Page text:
Craftsmanship

Pragmatism hurts too…

I spent quite a bit of my early career learning pragmatism. Frankly I did not know the word until I entered the industry. ;). I got this as a feedback, quite a few times, from my colleagues and more so from clients. They would say “You need to be more pragmatic”. What that really meant is, stop being so obsessed with you software engineering “craft” (my clients didn’t even think it was craft :)). Its ok to not have some part of the code tested before it hits production. Its ok to not have automated tests for some part of the code. Its ok to not pair program on critical code. Its ok to have 2000 lines of classes, with no tests, if it “already works”. Now I get it, right. All this does make sense, in a given context.

But, pragmatism hurts too. In this context, pragmatism means implicitly consenting to bad behavior. And again this might be ok, when you are in a bit of crunch, but when it starts becoming the norm, it begins to hurt, hurt a lot. When you see it becoming a norm, you need to start becoming a zealot for code quality. Best would be to have a good mix of zealots or for positive connotation, “craftsmen or craftswomen” on the team.

So, dont forget to promote craftsmanship just as you would promote pragmatism, especially if you are the leader of your software team.

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5 thoughts on “Pragmatism hurts too…

  1. Pragmatism doesn’t mean accepting bad behaviour, it means not spending additional (unnecessary) time polishing.
    For example, 100% test coverage is a noble goal, but if it means that I’m testing that a getter gets and a setter sets, or that raising an exception with a particular message returns that message, then I’ve gone off the tracks.
    Pragmatism means that I test things that can go wrong and typically those are things that have branches in them. 90-95% coverage might be the pragmatic goal

    Not writing tests where they are necessary or not refactoring a 2000 line class that no-one understands (but “works”) is not pragmatic, it’s sloppy and unprofessional.

    On many occasions, I’ve been the one to refactor the “here be dragons” class. It’s always time well spent, and as such, is beautiful and craftwork, but above all, it’s pragmatic.

  2. Andy – I agree with you everything that you have said, except for the context in which we have heard the word “prgamatism”. What you describe is the classic definition of pragmatism as understood by a developer but not necessarily by the client (person paying for the code). For her, pragmatism might mean, not writing any tests, pushing the code to production if it “works” and getting some valuable feedback before it is deemed worthy of making any further investment like writing tests.

    I am trying to argue against that view point and bring up the side effects it might have on the developer mind set, especially if continued for a long time. Rethinking, this whole thing, I should have titled my blog, Pragmatism taken too far or “Extreme Pragmatism”. πŸ™‚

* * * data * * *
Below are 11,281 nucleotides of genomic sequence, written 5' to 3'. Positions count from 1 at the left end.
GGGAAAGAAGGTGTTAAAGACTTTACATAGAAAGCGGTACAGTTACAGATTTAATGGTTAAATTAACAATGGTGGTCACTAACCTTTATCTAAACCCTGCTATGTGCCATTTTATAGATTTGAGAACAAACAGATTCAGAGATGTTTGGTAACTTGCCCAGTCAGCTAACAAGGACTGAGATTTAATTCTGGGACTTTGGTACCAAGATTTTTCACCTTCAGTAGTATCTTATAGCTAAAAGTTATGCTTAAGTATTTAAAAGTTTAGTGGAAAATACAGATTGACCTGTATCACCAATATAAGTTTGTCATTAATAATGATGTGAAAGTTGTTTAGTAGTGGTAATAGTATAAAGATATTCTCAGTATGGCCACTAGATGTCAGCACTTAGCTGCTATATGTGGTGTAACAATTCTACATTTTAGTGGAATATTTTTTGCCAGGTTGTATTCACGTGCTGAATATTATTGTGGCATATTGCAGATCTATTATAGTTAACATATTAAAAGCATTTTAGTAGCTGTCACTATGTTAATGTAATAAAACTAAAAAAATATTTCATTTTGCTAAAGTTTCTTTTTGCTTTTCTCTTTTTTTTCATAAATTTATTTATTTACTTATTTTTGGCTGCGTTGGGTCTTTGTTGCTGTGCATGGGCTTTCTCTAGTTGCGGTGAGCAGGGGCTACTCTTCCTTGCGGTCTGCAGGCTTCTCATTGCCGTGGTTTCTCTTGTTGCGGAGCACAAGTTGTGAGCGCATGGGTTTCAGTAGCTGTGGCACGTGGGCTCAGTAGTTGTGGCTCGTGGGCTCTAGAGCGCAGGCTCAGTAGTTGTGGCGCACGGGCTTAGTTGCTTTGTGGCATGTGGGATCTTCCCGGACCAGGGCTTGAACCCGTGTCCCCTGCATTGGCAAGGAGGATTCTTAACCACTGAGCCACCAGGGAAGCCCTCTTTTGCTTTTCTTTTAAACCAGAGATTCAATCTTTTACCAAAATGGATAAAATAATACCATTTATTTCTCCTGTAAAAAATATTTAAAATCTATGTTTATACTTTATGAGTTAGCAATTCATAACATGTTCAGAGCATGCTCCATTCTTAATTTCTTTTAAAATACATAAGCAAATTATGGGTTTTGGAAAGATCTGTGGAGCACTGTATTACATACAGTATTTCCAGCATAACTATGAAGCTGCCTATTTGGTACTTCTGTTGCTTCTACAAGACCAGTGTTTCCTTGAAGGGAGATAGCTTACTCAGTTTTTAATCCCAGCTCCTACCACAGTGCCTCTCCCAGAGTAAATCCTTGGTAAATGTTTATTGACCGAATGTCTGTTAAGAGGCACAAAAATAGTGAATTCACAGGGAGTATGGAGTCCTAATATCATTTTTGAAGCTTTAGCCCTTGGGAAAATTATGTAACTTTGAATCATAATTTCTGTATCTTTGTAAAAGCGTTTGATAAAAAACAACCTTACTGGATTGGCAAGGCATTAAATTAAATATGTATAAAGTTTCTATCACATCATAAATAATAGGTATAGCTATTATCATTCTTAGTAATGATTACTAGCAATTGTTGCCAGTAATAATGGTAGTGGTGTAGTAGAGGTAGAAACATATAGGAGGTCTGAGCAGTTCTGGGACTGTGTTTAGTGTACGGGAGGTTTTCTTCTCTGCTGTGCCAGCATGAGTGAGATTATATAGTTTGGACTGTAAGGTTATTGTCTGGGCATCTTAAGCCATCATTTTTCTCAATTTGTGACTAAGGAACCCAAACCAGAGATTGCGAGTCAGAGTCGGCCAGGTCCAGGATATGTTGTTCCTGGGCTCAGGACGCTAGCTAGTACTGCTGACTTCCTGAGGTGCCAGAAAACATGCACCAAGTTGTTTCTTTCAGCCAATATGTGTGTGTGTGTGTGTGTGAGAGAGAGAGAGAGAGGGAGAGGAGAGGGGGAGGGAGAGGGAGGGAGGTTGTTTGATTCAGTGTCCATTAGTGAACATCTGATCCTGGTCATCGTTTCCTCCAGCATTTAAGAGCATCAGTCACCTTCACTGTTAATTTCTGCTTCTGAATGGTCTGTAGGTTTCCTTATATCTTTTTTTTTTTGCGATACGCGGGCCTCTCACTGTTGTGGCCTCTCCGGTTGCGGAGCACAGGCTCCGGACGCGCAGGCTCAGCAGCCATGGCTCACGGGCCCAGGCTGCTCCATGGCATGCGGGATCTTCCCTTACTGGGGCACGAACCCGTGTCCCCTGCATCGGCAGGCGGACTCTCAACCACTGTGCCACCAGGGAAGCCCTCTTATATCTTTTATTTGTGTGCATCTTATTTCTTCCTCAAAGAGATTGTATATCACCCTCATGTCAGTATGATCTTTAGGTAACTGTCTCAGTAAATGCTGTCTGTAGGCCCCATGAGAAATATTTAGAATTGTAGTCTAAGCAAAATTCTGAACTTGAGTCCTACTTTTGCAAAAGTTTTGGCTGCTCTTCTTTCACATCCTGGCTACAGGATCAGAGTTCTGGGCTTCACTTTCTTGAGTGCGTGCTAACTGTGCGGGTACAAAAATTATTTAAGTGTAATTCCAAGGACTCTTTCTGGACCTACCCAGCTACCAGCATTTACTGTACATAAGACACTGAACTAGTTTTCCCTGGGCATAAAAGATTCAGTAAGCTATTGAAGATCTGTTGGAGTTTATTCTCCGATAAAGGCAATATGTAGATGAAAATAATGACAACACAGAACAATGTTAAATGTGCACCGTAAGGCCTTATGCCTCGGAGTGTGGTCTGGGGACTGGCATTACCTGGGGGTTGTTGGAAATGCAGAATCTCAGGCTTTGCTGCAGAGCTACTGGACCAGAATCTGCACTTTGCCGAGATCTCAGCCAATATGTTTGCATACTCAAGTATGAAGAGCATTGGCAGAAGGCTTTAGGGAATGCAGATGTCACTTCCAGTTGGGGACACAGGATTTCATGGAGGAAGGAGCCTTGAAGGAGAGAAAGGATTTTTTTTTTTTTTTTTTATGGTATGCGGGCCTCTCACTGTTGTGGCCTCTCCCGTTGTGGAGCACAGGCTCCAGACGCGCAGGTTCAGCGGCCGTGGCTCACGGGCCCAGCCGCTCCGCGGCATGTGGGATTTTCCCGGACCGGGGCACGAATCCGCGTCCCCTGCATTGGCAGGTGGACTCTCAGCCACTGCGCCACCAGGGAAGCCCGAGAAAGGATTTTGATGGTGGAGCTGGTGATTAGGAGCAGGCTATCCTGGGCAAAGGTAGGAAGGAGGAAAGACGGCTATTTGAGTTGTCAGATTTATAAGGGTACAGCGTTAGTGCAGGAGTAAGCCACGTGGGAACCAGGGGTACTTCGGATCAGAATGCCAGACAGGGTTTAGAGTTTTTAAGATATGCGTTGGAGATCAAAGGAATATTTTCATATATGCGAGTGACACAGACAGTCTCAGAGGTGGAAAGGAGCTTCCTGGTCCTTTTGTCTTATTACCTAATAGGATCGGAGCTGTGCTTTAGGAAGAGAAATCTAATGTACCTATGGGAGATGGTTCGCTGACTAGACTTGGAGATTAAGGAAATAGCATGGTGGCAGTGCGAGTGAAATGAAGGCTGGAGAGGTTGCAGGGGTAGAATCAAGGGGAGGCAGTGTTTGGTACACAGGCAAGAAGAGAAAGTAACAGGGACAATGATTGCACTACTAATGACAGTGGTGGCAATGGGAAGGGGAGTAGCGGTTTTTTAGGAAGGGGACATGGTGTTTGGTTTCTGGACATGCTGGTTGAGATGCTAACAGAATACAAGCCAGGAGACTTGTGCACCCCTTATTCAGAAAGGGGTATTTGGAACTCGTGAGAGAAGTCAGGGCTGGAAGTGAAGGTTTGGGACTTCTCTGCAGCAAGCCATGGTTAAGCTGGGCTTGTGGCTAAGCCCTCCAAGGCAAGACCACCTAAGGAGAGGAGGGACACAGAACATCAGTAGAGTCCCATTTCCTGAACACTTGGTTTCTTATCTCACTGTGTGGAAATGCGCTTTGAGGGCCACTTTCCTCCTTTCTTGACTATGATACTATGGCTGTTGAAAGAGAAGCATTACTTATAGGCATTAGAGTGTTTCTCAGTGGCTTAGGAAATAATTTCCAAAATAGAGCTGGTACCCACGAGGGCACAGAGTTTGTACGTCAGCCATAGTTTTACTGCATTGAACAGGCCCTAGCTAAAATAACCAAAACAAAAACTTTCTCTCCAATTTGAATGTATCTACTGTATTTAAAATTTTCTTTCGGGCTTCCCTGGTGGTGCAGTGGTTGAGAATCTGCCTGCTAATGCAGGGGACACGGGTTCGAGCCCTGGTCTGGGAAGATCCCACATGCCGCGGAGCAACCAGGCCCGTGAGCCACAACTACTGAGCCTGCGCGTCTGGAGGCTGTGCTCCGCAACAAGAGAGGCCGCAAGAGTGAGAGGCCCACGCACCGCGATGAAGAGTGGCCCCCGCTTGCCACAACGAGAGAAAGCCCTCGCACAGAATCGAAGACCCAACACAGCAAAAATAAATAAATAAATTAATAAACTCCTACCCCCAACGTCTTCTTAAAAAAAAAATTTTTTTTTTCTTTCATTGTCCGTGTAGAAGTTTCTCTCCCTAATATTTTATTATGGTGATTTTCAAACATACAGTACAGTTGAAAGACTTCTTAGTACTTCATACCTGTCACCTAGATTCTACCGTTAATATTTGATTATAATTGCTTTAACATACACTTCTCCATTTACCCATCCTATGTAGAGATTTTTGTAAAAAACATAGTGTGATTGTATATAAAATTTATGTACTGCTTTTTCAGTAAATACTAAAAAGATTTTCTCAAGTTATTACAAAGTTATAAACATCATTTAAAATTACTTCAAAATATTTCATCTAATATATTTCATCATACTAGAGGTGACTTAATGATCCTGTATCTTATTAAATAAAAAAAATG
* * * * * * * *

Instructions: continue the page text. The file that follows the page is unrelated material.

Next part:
What you mention in your initial line about spending unnecessary time polishing code, I like to call that goldplating to make it obvious that it is almost unnecessary work.

    Let me know what you think. I would love to hear more from you.

    • andypalmerdotcom says:

      Some developers may inflate their estimates because the project manager holds them to their word and they may need a bit of space for unexpected problems; so too might some project owners see that the developers are spending time doing “non-productive” work like testing and think that they can cut this back and still deliver.

      The definition of pragmatic that I suspect people are aiming for (but have probably never bothered to look up) is:
      advocating behaviour that is dictated more by practical consequences than by theory or dogma
      We need to get 100% test coverage sounds a lot like dogma. We need to write these tests to avoid the catastrophic server outage we had last week sounds like behaviour dictated by practical consequences.

      When the product owner tells us to be pragmatic, we need to make them aware of the practical consequences of their decisions (and not try and win them over with theory)

      Two days refactoring that 2000 line class that “just works” might not seem pragmatic, but the bug reports show that we get 30 tickets a month for it. That’s 8 developer days fixing something that “just works” instead of writing new features.
      Investing 2 days now to save 8 days per month is the pragmatic thing to do

      • What if it is greenfield project? What if the 2000 lines hasn’t had 30 bugs against it, it just “works”. At that point the practical consequences one would like to warn about are just as good as theory.

        Once you have numbers sure it is easy to tell what’s pragmatic or not. Until that point we have our own theories drawn from our experience. πŸ™‚

      • andypalmerdotcom says:

        If you’re really in that situation, I would put a printout of that class on the wall and put a red sticky dot on it for every time a developer has to change something in that class. (“I told you so”)

        Pragmatism is never an excuse for sloppy work, and it’s very unlikely that a 2000 line class (let alone function), bug free or not, can be considered as meeting any sensible standard of quality.

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